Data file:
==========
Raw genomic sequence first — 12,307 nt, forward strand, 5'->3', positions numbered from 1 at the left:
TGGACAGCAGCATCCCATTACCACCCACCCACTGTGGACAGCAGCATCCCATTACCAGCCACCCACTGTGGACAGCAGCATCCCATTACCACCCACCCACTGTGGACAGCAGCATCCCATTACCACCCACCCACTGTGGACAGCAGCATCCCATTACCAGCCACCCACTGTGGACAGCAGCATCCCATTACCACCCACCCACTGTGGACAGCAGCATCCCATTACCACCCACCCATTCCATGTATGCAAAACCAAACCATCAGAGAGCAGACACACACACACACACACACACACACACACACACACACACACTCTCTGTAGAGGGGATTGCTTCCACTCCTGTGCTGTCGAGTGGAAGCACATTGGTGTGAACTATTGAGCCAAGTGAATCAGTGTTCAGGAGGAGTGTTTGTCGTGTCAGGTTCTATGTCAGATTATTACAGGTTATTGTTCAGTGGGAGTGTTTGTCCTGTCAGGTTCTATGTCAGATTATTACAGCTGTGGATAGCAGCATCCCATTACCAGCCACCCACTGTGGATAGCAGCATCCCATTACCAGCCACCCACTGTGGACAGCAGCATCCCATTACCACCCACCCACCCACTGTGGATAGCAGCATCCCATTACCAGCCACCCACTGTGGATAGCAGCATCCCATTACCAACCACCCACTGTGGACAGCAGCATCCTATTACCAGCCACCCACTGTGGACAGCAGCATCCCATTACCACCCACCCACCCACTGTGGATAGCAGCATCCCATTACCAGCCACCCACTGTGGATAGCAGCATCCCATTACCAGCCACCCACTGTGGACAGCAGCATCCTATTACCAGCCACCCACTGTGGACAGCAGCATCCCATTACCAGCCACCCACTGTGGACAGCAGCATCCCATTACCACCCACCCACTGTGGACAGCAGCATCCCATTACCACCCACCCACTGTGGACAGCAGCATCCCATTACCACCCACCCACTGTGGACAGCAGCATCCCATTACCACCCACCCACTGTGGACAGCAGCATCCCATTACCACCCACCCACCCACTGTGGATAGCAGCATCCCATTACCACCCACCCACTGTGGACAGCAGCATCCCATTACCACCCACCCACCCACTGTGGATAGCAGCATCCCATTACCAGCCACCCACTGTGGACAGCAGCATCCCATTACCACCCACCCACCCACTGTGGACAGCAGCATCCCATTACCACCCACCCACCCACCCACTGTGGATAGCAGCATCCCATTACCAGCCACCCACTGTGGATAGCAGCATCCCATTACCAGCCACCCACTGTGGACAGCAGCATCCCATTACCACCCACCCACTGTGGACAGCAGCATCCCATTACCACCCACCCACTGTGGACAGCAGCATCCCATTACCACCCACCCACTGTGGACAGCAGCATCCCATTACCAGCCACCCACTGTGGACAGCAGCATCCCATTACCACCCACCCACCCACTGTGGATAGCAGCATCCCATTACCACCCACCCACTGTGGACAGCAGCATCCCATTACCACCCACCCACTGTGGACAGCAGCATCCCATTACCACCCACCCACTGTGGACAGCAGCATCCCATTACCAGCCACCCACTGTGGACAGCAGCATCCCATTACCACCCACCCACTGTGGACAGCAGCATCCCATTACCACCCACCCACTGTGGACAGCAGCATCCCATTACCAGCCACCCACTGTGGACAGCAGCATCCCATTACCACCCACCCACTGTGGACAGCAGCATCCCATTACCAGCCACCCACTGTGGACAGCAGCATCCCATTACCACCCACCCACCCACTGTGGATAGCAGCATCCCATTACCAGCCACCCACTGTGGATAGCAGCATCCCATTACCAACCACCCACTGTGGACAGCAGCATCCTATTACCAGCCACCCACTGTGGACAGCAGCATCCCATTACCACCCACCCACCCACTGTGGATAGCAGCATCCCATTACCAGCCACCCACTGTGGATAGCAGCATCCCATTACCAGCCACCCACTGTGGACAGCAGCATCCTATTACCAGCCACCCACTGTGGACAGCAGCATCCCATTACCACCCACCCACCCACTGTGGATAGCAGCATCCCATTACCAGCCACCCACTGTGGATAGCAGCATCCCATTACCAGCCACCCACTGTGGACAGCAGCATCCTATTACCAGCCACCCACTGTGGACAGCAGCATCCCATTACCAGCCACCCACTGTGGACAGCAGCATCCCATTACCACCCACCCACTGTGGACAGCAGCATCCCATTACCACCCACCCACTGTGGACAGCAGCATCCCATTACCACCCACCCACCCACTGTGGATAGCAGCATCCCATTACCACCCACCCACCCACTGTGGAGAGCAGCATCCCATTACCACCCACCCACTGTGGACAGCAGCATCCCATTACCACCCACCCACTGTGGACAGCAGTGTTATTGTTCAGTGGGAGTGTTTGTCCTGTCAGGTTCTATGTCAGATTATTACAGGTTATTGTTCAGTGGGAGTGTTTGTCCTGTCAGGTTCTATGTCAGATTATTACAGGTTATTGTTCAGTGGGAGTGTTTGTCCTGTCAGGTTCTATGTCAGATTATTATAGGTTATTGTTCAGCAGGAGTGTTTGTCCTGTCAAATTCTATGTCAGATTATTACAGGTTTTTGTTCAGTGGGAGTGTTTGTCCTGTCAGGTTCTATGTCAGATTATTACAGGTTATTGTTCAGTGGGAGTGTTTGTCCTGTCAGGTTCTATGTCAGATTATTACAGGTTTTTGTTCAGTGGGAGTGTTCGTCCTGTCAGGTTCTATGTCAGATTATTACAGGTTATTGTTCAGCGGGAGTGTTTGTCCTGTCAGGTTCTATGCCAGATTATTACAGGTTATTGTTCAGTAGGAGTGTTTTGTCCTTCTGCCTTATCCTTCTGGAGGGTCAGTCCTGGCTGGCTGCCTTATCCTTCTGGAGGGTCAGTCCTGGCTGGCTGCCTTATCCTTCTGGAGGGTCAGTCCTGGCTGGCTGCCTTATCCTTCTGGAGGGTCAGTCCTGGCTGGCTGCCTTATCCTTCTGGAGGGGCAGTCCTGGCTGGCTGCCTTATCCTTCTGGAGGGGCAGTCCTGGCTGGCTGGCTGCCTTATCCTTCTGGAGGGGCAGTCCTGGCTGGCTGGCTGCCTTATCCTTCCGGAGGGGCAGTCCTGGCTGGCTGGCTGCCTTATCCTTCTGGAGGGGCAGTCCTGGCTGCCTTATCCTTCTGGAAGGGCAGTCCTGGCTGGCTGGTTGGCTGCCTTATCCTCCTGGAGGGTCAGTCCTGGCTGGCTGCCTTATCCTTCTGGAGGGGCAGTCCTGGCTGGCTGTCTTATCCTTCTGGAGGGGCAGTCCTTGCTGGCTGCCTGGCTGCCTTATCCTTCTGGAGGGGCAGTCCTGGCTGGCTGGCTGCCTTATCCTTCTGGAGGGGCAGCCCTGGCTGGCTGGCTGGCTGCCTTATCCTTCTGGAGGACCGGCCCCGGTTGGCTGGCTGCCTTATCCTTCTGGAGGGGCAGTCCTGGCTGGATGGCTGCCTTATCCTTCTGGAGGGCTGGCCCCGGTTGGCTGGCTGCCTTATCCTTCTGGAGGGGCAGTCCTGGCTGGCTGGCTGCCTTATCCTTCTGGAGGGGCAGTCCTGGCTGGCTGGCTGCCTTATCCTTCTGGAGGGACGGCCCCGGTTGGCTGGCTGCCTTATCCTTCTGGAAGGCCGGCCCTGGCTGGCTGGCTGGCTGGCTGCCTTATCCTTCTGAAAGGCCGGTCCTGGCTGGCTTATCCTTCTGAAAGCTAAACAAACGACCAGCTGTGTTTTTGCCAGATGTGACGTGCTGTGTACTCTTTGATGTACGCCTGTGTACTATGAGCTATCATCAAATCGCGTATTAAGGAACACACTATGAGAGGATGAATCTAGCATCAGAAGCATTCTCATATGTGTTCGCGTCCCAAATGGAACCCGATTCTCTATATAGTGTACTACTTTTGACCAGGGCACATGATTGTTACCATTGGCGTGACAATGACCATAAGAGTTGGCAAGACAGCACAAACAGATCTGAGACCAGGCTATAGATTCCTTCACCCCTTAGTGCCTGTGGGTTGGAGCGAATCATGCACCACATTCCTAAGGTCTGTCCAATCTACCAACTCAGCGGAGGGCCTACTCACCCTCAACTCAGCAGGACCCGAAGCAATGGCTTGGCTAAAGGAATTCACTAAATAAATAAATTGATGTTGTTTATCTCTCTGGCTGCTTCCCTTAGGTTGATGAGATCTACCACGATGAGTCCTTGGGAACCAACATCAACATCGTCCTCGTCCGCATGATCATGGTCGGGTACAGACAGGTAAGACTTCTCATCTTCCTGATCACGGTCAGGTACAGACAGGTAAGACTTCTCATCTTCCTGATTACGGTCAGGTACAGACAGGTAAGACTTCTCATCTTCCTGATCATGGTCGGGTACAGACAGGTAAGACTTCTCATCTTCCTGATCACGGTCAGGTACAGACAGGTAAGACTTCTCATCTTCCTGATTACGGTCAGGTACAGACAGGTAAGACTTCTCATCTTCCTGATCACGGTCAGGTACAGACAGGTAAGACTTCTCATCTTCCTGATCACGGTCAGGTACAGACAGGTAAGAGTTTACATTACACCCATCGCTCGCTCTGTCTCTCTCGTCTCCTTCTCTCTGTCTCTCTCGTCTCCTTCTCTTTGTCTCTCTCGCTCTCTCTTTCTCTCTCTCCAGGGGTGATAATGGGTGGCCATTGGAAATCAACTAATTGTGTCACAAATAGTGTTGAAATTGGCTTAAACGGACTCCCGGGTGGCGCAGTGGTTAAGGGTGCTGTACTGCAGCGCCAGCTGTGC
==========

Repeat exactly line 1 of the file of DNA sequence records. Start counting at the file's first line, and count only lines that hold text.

Raw genomic sequence first — 12,307 nt, forward strand, 5'->3', positions numbered from 1 at the left: